ArrowArtboardCreated with Sketch.Title ChevronTitle ChevronIcon FacebookIcon LinkedinIcon Mail ContactPath LayerIcon MailPositive ArrowIcon Print

North Korea's missile tests reflect a change of doctrine

Pyongyang quietly gives up seeking revolt in South in favor of military coercion

| North Korea
Kim Jong Un meets troops during a military parade in April: The North Korean leader has implied that his nuclear weapons could be used for offensive purposes as well as for defense.   © KCNA/Rueters

Benjamin R. Young is assistant professor in homeland security and emergency preparedness at the Wilder School of Government and Public Affairs at Virginia Commonwealth University and the author of "Guns, Guerrillas and the Great Leader: North Korea and the Third World."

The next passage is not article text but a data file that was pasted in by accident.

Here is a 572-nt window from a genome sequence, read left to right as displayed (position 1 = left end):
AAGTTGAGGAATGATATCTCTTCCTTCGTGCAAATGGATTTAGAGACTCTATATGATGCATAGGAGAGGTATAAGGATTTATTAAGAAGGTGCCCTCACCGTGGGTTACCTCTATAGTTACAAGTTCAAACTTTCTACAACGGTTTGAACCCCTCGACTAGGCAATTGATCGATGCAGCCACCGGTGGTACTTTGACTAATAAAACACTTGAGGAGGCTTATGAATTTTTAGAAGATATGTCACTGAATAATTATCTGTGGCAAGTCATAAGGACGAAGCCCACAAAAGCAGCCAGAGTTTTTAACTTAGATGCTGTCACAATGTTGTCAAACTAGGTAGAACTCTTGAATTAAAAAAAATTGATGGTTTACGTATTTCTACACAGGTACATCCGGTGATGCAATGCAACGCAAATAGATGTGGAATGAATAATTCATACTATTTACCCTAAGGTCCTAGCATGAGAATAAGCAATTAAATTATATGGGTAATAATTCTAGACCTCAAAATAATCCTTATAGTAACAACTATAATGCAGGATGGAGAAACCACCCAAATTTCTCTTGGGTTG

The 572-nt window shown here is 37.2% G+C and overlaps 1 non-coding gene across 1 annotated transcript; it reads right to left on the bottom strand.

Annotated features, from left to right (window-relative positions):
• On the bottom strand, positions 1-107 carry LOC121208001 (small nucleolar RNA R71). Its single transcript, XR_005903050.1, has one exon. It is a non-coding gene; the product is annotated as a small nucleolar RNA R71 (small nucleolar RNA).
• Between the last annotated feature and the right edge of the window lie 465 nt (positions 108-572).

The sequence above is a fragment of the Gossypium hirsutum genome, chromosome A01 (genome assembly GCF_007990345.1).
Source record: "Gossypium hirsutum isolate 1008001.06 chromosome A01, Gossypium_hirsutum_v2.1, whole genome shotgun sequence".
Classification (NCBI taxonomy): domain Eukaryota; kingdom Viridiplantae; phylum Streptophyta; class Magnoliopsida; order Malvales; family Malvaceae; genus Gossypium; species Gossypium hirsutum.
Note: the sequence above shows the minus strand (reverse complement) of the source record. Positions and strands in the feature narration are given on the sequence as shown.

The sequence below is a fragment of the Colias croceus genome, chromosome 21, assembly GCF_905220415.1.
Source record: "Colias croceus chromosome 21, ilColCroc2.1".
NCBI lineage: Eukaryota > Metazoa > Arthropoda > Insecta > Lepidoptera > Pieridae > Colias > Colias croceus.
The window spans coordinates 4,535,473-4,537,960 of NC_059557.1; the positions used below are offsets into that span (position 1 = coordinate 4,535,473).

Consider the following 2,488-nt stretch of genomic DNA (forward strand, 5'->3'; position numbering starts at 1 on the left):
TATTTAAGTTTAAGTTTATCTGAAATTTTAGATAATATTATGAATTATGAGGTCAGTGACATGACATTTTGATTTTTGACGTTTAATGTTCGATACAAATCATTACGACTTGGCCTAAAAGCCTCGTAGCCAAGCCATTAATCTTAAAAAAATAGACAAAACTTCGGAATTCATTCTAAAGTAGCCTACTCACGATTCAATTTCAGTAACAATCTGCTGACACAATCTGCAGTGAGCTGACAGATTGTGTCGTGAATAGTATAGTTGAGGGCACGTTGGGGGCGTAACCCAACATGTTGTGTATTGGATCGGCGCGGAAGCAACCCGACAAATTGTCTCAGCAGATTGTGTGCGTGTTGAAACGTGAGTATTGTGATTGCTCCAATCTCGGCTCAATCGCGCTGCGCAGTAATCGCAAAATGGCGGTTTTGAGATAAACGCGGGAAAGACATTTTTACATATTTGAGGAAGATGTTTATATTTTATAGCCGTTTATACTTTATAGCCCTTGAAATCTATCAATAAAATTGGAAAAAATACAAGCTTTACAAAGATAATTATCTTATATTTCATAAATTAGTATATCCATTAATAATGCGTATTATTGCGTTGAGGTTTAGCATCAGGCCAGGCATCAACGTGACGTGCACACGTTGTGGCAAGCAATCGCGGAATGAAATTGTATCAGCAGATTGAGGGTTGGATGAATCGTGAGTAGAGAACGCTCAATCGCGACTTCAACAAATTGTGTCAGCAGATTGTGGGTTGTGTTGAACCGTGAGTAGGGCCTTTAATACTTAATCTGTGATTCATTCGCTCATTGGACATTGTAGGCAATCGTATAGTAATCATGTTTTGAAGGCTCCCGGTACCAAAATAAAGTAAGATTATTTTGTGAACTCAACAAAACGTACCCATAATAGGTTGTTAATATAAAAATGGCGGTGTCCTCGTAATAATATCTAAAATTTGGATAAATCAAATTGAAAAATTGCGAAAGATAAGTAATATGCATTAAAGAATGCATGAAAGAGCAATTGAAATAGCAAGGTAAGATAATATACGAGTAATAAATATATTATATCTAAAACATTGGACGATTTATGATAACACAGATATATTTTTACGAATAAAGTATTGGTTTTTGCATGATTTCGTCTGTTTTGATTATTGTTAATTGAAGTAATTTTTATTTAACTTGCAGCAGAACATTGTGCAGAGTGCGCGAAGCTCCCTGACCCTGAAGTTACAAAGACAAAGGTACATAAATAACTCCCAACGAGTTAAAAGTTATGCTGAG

Since the founding of the North Korean state in 1948, the Kim family regime's primary objective has been the reunification of the Korean Peninsula on Pyongyang's terms. Despite South Korea's rapid economic growth and democratization, the goal of reunification has never disappeared from the North's official discourse.

Sponsored Content

About Sponsored Content This content was commissioned by Nikkei's Global Business Bureau.

Nikkei Asian Review, now known as Nikkei Asia, will be the voice of the Asian Century.

Celebrate our next chapter
Free access for everyone - Sep. 30

Find out more